The A.V. Club's Scores

For 6,057 reviews, this publication has graded:
  • 49% higher than the average critic
  • 3% same as the average critic
  • 48% lower than the average critic
On average, this publication grades 2.3 points lower than other critics. (0-100 point scale)
Average Movie review score: 60
Highest review score: 100 At Berkeley
Lowest review score: 0 The Ten Commandments
Score distribution:
6,057 movie reviews
  1. There’s a purpose to all this madness--though to talk about the primary reason the film succeeds would be giving the game away--but it should be appreciated first as a vivid, waking nightmare.
  2. All the way up to the stunning final shot, Ozon urgently asks whether, for storytellers, it’s better to be on the outside looking in, or the inside looking out.
  3. In tone and plot, Julia often resembles an extended episode of the AMC series "Breaking Bad"--except that Swinton's character is never NOT bad.
  4. (T)error moves forward chronologically, and features enough astonishing twists to rival any episode of "Homeland."
  5. Broken Embraces welds Douglas Sirk melodrama to the most gracefully unsettling elements of Alfred Hitchcock, wrapping both in the stylish, hushed elegance that’s become Almodóvar’s trademark since his mid-’90s reinvention.
  6. It's undoubtedly something extraordinary: like a live-action Miyazaki film, with Days Of Heaven narration, set in a dirt-poor community at an unspecified time of crisis.
  7. American Hustle turns out to be a freewheeling party of a movie, one that never stops adding complications and wrinkles and hungry new players to the mix.
  8. Directing his first live-action film since 2000's "Cast Away," Robert Zemeckis paces it brilliantly, slowly ramping up the energy from hungover lethargy to coke-fueled confidence, while creating undercurrents of dread as Washington hits his stride.
  9. Damon's minimalist style is key to why the Bourne movies have become an oasis from other blockbuster action fare.
  10. Citizenfour offers a remarkably intimate look at history as it happened. In fact, the immediacy of Poitras’ film is so remarkable that, at least for the immediate future, her craft is likely to be overshadowed by her access, her storytelling overshadowed by her opportunity.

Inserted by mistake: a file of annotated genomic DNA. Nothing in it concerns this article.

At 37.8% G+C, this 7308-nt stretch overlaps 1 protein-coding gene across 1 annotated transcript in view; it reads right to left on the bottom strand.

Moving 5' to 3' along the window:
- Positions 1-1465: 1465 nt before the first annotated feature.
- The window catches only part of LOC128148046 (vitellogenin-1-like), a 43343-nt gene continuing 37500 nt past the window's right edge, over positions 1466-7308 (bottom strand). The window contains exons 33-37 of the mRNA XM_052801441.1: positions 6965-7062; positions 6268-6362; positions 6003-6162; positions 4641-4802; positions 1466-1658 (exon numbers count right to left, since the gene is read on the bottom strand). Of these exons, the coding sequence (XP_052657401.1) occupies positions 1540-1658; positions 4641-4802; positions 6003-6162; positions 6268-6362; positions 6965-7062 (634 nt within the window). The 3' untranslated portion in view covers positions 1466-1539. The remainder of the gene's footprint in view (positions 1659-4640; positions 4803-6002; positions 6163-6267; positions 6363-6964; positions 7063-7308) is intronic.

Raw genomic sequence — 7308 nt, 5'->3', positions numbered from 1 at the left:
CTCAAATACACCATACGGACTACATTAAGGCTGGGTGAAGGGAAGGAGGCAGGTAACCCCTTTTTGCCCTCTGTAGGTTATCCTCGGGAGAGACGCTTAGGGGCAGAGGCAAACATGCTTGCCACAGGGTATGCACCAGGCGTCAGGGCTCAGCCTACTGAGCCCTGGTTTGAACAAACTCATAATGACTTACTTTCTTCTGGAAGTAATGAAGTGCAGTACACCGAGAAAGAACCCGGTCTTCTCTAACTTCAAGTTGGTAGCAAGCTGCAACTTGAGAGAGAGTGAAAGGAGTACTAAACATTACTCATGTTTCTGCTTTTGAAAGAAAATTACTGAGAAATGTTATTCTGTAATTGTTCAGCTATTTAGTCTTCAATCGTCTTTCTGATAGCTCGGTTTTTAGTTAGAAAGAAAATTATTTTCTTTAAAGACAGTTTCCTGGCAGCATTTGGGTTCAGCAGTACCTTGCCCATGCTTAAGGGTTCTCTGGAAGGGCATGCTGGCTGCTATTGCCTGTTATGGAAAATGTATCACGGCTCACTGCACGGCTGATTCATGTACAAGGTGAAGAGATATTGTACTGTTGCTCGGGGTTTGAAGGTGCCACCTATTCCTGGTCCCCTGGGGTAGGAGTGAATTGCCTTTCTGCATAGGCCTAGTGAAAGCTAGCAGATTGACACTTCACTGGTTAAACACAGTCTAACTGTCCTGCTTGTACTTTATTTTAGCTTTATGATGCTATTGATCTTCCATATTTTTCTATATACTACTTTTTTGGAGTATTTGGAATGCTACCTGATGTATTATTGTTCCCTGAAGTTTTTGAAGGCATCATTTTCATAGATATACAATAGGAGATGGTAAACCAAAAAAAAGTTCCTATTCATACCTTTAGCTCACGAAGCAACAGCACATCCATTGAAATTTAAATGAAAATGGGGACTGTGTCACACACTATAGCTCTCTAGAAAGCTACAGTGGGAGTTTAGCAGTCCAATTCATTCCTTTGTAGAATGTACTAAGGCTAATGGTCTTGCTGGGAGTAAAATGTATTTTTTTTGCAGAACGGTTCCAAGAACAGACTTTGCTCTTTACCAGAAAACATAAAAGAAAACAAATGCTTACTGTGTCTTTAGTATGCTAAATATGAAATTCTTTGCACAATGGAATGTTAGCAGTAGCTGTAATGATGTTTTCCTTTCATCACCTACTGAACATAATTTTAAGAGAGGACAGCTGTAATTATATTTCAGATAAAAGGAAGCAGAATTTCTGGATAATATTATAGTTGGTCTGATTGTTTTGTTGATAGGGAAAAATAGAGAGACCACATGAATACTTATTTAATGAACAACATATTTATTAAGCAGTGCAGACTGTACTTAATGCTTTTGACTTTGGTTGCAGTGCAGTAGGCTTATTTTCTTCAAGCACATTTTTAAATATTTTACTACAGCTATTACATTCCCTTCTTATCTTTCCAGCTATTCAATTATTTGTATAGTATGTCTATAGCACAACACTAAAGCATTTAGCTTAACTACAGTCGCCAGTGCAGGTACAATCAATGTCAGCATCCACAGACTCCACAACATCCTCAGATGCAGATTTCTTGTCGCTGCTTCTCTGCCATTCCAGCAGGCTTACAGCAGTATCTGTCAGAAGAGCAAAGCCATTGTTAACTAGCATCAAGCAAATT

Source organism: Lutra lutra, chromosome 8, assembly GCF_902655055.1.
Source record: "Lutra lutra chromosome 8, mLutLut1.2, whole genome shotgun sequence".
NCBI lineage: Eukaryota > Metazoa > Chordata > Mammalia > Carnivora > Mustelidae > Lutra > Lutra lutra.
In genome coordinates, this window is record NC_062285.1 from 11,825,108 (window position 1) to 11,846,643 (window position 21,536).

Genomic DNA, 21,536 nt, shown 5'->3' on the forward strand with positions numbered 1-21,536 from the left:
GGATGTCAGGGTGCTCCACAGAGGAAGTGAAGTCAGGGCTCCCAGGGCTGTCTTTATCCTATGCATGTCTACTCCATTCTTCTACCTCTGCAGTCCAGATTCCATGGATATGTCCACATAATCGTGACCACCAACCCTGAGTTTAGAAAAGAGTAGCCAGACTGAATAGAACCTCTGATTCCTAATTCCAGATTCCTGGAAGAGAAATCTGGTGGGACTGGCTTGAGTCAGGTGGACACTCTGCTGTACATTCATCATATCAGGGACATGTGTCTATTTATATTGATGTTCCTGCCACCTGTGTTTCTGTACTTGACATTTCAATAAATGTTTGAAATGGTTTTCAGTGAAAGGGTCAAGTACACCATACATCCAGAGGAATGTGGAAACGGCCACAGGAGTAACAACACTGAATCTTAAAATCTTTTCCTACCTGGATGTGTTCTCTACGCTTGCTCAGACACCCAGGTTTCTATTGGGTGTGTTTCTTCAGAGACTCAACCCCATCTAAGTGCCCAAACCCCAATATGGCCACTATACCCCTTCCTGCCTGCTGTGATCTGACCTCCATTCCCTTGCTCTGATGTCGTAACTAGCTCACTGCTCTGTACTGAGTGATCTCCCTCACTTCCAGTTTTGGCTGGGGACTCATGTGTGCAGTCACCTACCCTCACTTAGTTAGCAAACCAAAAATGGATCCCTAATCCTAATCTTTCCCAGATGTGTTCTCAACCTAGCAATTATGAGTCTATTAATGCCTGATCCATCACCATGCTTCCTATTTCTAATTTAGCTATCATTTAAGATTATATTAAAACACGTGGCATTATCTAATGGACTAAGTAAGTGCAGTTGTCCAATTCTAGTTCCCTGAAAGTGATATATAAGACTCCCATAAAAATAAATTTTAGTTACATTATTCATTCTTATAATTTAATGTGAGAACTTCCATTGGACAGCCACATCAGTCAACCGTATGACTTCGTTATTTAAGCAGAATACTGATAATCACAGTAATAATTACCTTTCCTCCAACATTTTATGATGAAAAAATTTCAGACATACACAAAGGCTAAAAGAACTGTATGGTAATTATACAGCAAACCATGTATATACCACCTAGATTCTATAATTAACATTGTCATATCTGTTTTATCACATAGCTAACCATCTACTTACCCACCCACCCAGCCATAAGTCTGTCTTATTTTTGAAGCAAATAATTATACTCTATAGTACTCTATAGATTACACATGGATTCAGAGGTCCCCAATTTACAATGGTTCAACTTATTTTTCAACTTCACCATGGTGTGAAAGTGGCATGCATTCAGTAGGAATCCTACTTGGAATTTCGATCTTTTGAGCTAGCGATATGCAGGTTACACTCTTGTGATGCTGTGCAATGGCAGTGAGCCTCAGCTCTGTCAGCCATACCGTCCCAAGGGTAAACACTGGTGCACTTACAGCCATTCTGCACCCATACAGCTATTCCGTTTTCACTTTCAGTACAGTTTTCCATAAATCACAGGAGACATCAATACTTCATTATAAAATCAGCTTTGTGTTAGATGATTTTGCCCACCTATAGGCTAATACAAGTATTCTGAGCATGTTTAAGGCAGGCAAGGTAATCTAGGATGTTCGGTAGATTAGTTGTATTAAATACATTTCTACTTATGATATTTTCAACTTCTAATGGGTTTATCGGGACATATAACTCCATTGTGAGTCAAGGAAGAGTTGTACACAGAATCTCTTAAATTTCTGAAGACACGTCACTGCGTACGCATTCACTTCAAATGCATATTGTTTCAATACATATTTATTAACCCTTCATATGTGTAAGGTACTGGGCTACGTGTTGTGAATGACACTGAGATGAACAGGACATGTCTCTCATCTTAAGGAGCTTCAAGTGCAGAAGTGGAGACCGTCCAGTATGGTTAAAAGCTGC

11. The film unravels a bit in the last few moments, amid unanswered story questions and a simplistic climax, but until that moment, Redbelt is Mamet's richest film of the decade.
  12. The two main points Persepolis makes are that strife is relative, and all politics are personal.
  13. Tattoo is as much mood piece as mystery, and the mood is almost always disturbing.
  14. In examining the man’s selfless service, Moss uncovers something greater than a vision of a divided community; he’s made a drama as prickly and surprising as any fictional character study.
  15. When others can't see what parents see, there's an inescapable ache. As much as anything, My Kid Could Paint That is about that ache.
  16. Keep The Lights On feels less like a memoir than a collage made from diary scraps, evocative but not prescriptive.
  17. Stop-Loss is a human story first and foremost, and Peirce and her stellar young cast ensure that the message never gets in the way of the storytelling.
  18. It does justice to a subject who made his life and death works of art.
  19. The film is an imposing, prismatic achievement, and strongly resistant to an insta-reaction; when it’s over, Nolan still seems a few steps ahead of us.
  20. The result is less portrait of an artist than snapshot of a brief, meaningful encounter, shared between two men enjoying different stages of professional success. That one of these men happens to be a modern literary hero is almost, if not quite, incidental.
  21. The miracle of Nolan's Batman trilogy is the way it imprints those myths with the dread-soaked tenor of the times.
  22. It’s not a documentary that reinvents the form or will alter anyone’s perception of the war, but sometimes a rich, exhaustive chronicle is more than enough.
    • 80 Metascore
    • 91 Critic Score
    In other words, Concerning Violence isn’t out to soothe its audience with platitudes about peace, love, and understanding. Its exploration of an entrenched system that breeds generations of oppression and violence is extremely upsetting yet still highly rewarding.
    • 73 Metascore
    • 91 Critic Score
    Sprinting through hospital rooms, parties, sterile corridors, and grayish courtyards, Declaration Of War salutes its characters' capacity to step up and meet life's harshest unexpected demands.
  23. Kross and Winslet's intense performances and Daldry's deliberately placid control of tone make the material work as a love (and hate) story as well as a metaphor.
  24. The Missing Picture might have felt academic, even coldly removed, were it not for its scathing narration, penned by Panh (with Christophe Bataille) and read by Randal Douc.
  25. Though unabashedly manipulative in its storytelling and structure, Searching For Sugar Man ultimately earns its happy ending and buzzy, crowd-pleasing populist appeal by alchemizing trembling inner-city pain into transcendent international beauty.
  26. Miss Bala toes a delicate line between exploitation movie and movie about exploitation, but that's part of what gives the film its charge - this isn't some flaccid docudrama about how the cartels are poisoning the country, it's a lively, white-knuckle thriller where any such proselytizing is reduced to implication.
    • 77 Metascore
    • 91 Critic Score
    Wetlands makes the internal external; the secret, scary bits of female anatomy are on display in a way that isn’t meant to be particularly titillating to the male gaze.
  27. It's an intense, uncompromising take that restores some of the shock that made Wuthering Heights so notable when it first appeared.

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